Backchannel: A Digital Conversation

While researching different blogs, I was looking for something different to discuss, perhaps a concept with which I was unfamiliar.  Enter backchannel.  A backchannel is a digital conversation that occurs concurrently with some sort of live event, like a conference, a lecture, or some type of instructor-led training.  People participating in a backchannel do so on a mobile device with Twitter or some other social media site as a platform.

In his book, The Backchannel, presentation guru and author Cliff Atkinson explores how audiences are using Twitter and social media to transform live presentations.  The audience no longer sits quietly taking notes; instead they are commenting, fact-checking, searching online resources, and engaging with each other in ways that were not possible before mobile devices and social media.

In education, a backchannel provides shy or quiet kids a way to ask questions without having to speak in front of the class.  I wish there were backchannel conversations when I was in middle or high school, as I was quite shy and almost always had a question that I was afraid to ask for fear I would look dumb.  Backchanneling would certainly have given me the chance to “speak up” without speaking at all.  Although Twitter can work well for back channeling to a wide audience on the open internet, closed tools such as Back Channel Chat or TodaysMeet are geared toward the classroom, where the teacher can control the content.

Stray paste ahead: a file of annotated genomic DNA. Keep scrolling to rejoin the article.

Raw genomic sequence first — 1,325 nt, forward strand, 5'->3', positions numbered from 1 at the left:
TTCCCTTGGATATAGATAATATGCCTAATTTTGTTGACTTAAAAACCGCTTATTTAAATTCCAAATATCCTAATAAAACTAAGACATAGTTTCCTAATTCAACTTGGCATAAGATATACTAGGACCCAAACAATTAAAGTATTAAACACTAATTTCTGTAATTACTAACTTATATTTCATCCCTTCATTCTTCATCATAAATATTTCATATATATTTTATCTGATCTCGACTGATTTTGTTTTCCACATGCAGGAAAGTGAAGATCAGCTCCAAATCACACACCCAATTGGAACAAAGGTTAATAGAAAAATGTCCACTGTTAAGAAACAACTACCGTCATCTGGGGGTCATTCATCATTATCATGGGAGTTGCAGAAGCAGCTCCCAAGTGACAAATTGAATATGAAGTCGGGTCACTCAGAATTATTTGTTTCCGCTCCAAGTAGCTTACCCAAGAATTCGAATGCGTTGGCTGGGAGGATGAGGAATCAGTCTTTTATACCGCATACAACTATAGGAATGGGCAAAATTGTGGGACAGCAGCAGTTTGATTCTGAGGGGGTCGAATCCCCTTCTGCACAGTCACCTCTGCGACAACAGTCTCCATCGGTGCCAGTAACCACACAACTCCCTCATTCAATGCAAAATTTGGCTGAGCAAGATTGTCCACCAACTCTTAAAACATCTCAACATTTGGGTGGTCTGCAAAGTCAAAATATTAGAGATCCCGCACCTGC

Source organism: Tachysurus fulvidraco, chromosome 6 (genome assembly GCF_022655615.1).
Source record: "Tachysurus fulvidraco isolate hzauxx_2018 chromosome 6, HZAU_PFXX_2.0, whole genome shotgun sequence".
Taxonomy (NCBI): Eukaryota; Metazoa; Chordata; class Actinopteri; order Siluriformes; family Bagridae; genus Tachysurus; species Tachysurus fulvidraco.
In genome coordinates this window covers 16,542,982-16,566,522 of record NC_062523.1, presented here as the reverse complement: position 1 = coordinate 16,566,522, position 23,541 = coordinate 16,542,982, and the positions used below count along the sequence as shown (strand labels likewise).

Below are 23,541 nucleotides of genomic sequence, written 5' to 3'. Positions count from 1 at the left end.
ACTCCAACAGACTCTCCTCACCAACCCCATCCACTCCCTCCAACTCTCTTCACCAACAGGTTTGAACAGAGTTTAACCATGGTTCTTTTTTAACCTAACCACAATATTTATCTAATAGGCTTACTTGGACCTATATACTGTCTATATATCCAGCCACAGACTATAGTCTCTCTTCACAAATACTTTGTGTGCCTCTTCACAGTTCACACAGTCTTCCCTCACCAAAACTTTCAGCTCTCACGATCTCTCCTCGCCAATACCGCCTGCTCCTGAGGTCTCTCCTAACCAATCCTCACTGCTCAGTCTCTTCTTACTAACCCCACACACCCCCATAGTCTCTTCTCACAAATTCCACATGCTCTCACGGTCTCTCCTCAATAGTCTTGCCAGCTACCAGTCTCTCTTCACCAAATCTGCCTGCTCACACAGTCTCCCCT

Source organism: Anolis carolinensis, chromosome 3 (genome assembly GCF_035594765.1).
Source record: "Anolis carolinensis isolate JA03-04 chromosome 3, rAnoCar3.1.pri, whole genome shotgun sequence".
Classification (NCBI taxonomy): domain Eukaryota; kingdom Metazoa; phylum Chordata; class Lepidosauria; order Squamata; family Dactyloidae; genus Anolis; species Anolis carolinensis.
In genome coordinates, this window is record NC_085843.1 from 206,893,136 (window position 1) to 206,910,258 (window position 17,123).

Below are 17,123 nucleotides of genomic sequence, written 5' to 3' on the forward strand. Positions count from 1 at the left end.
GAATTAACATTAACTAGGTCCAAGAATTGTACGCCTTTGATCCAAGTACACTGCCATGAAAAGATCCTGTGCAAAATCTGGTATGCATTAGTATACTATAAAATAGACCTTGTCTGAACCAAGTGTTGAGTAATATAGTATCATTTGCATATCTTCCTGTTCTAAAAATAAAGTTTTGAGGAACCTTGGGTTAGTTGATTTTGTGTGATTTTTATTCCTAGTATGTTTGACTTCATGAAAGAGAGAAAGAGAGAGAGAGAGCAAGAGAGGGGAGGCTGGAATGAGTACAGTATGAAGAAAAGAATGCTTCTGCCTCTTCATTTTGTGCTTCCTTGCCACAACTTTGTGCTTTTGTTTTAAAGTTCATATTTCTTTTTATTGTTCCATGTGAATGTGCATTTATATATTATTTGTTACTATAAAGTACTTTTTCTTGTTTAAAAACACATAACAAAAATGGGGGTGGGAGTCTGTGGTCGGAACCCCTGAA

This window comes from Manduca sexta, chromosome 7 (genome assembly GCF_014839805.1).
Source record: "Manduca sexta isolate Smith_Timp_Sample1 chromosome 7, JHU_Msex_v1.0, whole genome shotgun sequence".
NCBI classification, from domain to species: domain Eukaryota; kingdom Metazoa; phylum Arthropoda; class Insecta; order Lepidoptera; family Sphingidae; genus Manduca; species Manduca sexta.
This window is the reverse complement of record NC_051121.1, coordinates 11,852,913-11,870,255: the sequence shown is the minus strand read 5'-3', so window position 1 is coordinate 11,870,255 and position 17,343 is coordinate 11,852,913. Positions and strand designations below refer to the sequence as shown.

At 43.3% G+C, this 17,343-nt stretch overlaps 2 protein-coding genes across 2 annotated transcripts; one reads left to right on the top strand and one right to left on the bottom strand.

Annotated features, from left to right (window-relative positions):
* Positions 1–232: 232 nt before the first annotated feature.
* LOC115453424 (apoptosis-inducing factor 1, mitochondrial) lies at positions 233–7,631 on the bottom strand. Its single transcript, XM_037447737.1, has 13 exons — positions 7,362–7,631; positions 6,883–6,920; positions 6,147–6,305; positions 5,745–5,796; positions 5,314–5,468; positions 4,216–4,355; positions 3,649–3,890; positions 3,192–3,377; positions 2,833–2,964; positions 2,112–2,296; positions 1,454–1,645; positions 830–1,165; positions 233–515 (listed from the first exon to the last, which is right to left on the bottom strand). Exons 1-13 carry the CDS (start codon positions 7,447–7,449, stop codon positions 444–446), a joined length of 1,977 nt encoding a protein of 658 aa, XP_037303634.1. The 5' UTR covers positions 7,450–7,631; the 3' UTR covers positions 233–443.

In her blog, Edutopia, Instructor and Communication Coordinator at EdTechTeacher, Beth Holland describes how the backchannel can give “every student a voice in the mobile blended class room”.

How do you think the formal classroom can benefit from using backchannels to engage students?

Diana Good


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Diana Good

In addition to being a nuclear medicine technologist at the Geisinger-Bloomsburg Hospital, I am a graduate student in Bloomsburg University's Department of Instructional Technology.

2 thoughts on “Backchannel: A Digital Conversation”

  1. I think this would be a great idea to use in classrooms! I know I have students myself that would benefit from this. Some of them are just so shy and don’t like to ask questions and then they end up not understanding the content. I think this would also be a great thing because they would be able to do more research while they are learning. I think there are so many options for students today to gain the knowledge and understanding they need through technology.


  2. I’m also intrigued by the idea of backchanneling as a way of giving students voice and allowing discussion to continue beyond the classroom. While there are apps just for schools–like Todays Meet–Twitter is perfect for this. And authentic, too, since middle and high school kids use Twitter as their primary source of news.


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